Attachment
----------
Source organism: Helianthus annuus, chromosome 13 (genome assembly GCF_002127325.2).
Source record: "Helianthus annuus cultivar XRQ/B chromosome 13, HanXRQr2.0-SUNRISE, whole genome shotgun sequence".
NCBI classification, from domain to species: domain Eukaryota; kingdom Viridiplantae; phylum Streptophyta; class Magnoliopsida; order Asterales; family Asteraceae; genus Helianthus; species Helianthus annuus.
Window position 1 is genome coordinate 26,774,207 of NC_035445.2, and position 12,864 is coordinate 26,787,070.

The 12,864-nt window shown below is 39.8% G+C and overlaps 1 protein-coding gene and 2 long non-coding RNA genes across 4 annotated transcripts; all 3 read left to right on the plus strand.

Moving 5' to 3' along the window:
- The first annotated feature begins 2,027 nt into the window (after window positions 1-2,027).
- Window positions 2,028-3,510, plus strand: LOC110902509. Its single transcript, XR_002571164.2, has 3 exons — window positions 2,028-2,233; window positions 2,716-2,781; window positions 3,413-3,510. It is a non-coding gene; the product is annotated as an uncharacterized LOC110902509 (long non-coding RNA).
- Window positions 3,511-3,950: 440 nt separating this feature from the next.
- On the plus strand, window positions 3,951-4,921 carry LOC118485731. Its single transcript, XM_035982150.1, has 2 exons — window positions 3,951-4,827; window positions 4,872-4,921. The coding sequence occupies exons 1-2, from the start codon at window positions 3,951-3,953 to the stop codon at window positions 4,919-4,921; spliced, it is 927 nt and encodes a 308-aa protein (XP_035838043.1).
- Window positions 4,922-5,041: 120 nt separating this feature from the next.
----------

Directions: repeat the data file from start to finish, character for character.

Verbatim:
Source organism: Helianthus annuus, chromosome 13 (genome assembly GCF_002127325.2).
Source record: "Helianthus annuus cultivar XRQ/B chromosome 13, HanXRQr2.0-SUNRISE, whole genome shotgun sequence".
NCBI classification, from domain to species: domain Eukaryota; kingdom Viridiplantae; phylum Streptophyta; class Magnoliopsida; order Asterales; family Asteraceae; genus Helianthus; species Helianthus annuus.
Window position 1 is genome coordinate 26,774,207 of NC_035445.2, and position 12,864 is coordinate 26,787,070.

The 12,864-nt window shown below is 39.8% G+C and overlaps 1 protein-coding gene and 2 long non-coding RNA genes across 4 annotated transcripts; all 3 read left to right on the plus strand.

Moving 5' to 3' along the window:
- The first annotated feature begins 2,027 nt into the window (after window positions 1-2,027).
- Window positions 2,028-3,510, plus strand: LOC110902509. Its single transcript, XR_002571164.2, has 3 exons — window positions 2,028-2,233; window positions 2,716-2,781; window positions 3,413-3,510. It is a non-coding gene; the product is annotated as an uncharacterized LOC110902509 (long non-coding RNA).
- Window positions 3,511-3,950: 440 nt separating this feature from the next.
- On the plus strand, window positions 3,951-4,921 carry LOC118485731. Its single transcript, XM_035982150.1, has 2 exons — window positions 3,951-4,827; window positions 4,872-4,921. The coding sequence occupies exons 1-2, from the start codon at window positions 3,951-3,953 to the stop codon at window positions 4,919-4,921; spliced, it is 927 nt and encodes a 308-aa protein (XP_035838043.1).
- Window positions 4,922-5,041: 120 nt separating this feature from the next.